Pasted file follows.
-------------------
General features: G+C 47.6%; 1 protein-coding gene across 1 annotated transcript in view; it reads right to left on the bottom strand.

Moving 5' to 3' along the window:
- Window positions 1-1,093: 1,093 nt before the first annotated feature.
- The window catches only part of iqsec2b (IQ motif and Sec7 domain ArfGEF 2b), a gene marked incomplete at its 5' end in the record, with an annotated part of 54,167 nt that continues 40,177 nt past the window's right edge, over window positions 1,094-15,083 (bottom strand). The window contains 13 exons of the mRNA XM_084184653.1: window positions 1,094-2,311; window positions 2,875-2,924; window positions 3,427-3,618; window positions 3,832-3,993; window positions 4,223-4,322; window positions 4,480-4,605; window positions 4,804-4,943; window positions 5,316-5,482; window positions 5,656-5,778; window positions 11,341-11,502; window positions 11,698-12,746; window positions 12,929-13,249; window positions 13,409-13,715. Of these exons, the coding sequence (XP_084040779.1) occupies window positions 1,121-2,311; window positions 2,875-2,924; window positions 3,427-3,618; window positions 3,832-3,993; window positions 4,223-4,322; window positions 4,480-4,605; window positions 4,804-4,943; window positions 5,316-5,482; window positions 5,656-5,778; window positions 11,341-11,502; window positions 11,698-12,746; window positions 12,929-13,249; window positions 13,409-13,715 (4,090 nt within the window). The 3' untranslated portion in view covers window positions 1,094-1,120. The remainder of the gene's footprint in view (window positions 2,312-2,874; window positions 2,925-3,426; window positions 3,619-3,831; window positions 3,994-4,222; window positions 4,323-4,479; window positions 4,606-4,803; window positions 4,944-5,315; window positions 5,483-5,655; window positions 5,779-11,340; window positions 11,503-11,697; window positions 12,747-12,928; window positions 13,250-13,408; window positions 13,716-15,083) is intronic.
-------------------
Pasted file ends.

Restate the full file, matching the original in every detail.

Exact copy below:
General features: G+C 47.6%; 1 protein-coding gene across 1 annotated transcript in view; it reads right to left on the bottom strand.

Moving 5' to 3' along the window:
- Window positions 1-1,093: 1,093 nt before the first annotated feature.
- The window catches only part of iqsec2b (IQ motif and Sec7 domain ArfGEF 2b), a gene marked incomplete at its 5' end in the record, with an annotated part of 54,167 nt that continues 40,177 nt past the window's right edge, over window positions 1,094-15,083 (bottom strand). The window contains 13 exons of the mRNA XM_084184653.1: window positions 1,094-2,311; window positions 2,875-2,924; window positions 3,427-3,618; window positions 3,832-3,993; window positions 4,223-4,322; window positions 4,480-4,605; window positions 4,804-4,943; window positions 5,316-5,482; window positions 5,656-5,778; window positions 11,341-11,502; window positions 11,698-12,746; window positions 12,929-13,249; window positions 13,409-13,715. Of these exons, the coding sequence (XP_084040779.1) occupies window positions 1,121-2,311; window positions 2,875-2,924; window positions 3,427-3,618; window positions 3,832-3,993; window positions 4,223-4,322; window positions 4,480-4,605; window positions 4,804-4,943; window positions 5,316-5,482; window positions 5,656-5,778; window positions 11,341-11,502; window positions 11,698-12,746; window positions 12,929-13,249; window positions 13,409-13,715 (4,090 nt within the window). The 3' untranslated portion in view covers window positions 1,094-1,120. The remainder of the gene's footprint in view (window positions 2,312-2,874; window positions 2,925-3,426; window positions 3,619-3,831; window positions 3,994-4,222; window positions 4,323-4,479; window positions 4,606-4,803; window positions 4,944-5,315; window positions 5,483-5,655; window positions 5,779-11,340; window positions 11,503-11,697; window positions 12,747-12,928; window positions 13,250-13,408; window positions 13,716-15,083) is intronic.